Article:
Interview Masaba Gupta, designer and newly appointed fashion director of Satya Paul, about what it takes to evolve an aesthetic that’s individualistic
“Imitation isn’t flattering,” says Masaba Gupta with a smirk, when a friend informs her about spotting her signature prints at a Mumbai store. Switching off her cellphone, she adds, “People think because prints and colour work for me, they can also replicate them. What’s shocking is even established names are involved in rip-off games.”
Like her cascading black curls, Masaba’s latest ink-splatter patterns and abstract prints are about controlled chaos. The princess of quirk has given distinct touches to reinvent Satya Paul for young women who aren’t shy of experimenting with prints and palette. To the 24-year-old designer, recently appointed fashion director of the 28-year-old Satya Paul label, style is about spunk. It’s an edgy new femininity that she lends to her creations. Imagine huge lipstick motifs across saris, old-world telephone booth prints used as vertical columns on dresses, or table fan motifs making a breezy presence on free-flowing silhouettes. “Quirky patterns are a quintessential part of my aesthetic. They set my creations apart. Otherwise, why would they inspire imitations? My signature palm motif has hit mainstream fashion! Copyright issues need to be taken up more seriously in this country.”
Seeing the pop-toned lipstick motifs (prints with shimmering sequins) on her dress, you immediately think eccentric chic. But the success of Masaba lies in the way she has combined the whacky with the customary. One offsets the other. Austerity in terms of styling, and lavishness when it comes to prints, colour and fabric. “Style is about standing out in a crowd. It’s better to skip shows when you are going through a creative crunch. If I don’t have an original narrative for the ramp, I give the Fashion Week the go-by.”
When the conversation veers towards colour, she blushes a beet red. “Colour spurs my designs — after prints. I hardly hit the earth route. No browns, no maroons for me. I play with vivid tones and sometimes even gold and pastels. It’s a happy palette and I feel bright shades suit Indians best.” Design was hardly on Masaba’s mind. “I thought I would get into acting. Fashion just happened,” says the daughter of West Indian cricketer Vivian Richards and actor-television star Neena Gupta.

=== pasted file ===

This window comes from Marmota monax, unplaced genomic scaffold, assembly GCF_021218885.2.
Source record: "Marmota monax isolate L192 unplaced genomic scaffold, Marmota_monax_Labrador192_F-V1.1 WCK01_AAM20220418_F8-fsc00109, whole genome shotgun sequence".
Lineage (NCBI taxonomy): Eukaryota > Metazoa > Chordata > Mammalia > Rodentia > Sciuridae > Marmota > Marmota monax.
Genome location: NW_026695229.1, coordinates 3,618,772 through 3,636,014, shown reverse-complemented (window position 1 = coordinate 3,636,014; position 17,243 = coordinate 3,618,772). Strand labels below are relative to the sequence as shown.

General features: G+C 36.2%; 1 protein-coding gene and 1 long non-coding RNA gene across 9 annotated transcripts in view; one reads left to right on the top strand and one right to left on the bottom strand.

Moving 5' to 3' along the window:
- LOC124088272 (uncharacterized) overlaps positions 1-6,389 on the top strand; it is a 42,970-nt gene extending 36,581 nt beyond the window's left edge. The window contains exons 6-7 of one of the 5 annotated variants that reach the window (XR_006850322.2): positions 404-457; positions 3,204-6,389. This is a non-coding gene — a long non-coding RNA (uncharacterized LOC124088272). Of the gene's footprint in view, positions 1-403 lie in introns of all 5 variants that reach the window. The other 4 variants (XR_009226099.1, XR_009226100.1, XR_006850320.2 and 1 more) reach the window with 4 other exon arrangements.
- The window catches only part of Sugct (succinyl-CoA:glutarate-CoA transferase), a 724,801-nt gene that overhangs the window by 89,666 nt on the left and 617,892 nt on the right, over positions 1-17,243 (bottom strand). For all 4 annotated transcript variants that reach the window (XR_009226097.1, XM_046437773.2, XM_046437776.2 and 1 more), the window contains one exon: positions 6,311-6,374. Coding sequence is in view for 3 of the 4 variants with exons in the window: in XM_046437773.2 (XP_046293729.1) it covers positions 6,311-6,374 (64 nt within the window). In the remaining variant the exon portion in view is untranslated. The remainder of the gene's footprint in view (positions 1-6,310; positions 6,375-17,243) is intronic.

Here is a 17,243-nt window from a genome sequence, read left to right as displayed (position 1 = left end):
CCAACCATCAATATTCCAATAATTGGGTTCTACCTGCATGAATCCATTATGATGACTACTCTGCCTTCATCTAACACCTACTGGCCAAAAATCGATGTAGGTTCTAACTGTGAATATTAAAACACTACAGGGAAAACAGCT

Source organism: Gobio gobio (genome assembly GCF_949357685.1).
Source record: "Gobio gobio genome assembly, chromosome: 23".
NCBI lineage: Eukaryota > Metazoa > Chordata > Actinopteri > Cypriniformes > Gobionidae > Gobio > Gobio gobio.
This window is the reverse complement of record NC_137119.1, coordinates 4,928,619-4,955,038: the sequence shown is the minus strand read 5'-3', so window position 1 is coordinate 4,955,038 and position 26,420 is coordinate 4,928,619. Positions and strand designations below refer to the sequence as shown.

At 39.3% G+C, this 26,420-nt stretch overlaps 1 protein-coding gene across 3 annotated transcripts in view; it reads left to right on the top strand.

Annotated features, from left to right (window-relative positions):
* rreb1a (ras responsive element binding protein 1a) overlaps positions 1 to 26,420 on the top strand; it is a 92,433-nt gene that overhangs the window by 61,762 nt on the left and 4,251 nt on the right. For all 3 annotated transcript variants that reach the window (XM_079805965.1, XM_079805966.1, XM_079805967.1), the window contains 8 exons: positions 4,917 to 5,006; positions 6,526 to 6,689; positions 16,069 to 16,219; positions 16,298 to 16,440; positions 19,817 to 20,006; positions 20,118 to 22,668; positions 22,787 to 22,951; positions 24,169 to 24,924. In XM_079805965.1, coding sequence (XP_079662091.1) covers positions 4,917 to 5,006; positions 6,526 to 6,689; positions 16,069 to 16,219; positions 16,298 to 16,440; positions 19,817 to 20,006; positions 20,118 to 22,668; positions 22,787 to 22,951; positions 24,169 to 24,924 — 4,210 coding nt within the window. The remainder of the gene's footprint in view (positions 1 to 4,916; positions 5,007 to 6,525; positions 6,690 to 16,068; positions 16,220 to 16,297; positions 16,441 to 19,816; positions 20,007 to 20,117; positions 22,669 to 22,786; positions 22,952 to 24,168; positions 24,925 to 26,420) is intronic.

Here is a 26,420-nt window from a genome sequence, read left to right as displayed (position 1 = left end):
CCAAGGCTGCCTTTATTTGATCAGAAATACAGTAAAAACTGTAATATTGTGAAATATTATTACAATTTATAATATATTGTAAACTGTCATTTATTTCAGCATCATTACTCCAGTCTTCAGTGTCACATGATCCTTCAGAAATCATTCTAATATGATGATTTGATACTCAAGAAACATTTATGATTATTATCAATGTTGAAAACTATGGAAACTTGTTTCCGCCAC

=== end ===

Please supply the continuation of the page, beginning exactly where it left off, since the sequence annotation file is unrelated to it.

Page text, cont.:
“Now, my mom is my best critic. When she expresses doubts about a collection, it makes me nervous.” Having debuted and won the best collection award under the Gen Next category at the Lakme Fashion Week in 2010, the Mumbai-based designer has showcased some interesting lines thereafter.
“Straight from my soil,” was inspired by the Maasai tribe of Tanzania. “Postcards from Benares”, which opened the Wills Lifestyle India Fashion Week (Spring-Summer 2013), has become a hit. Masaba’s new assignment with brand Satya Paul sees the young designer do a balancing act. “Satya Paul comes with certain core aesthetics. I have to add my own flourishes without tampering with the brand’s USP. Thankfully, there’s an orchestration of sensibilities when it comes to love for prints and colour. And, of course, our love for the sari! But I’m thinking below 30. We want to address a new generation of label loyalists.”
A “very organised person,” Masaba usually wraps up work well ahead of a show. “Sometimes when I see other designers pacing about, I’m worried! I have too much free time. I tweet regularly and love to experiment with music for my shows.
But I really doubt people understand the work that goes into putting together a collection/show. In our country, fashion is still considered entertainment. You will spot only a few serious fashionistas at ramp dos. A majority are the freebie pass people who want to simply ‘watch’ and get ‘noticed.’
They are not capable of evaluating garments or tracking trends,” she says and returns to interact with Chennai’s swish set that’s waiting to catch up with her at the Satya Paul store.
T. KRITHIKA REDDY
You will spot only a few serious fashionistas at ramp dos. A majority are the freebie pass people who want to simply ‘watch’ and get ‘noticed.’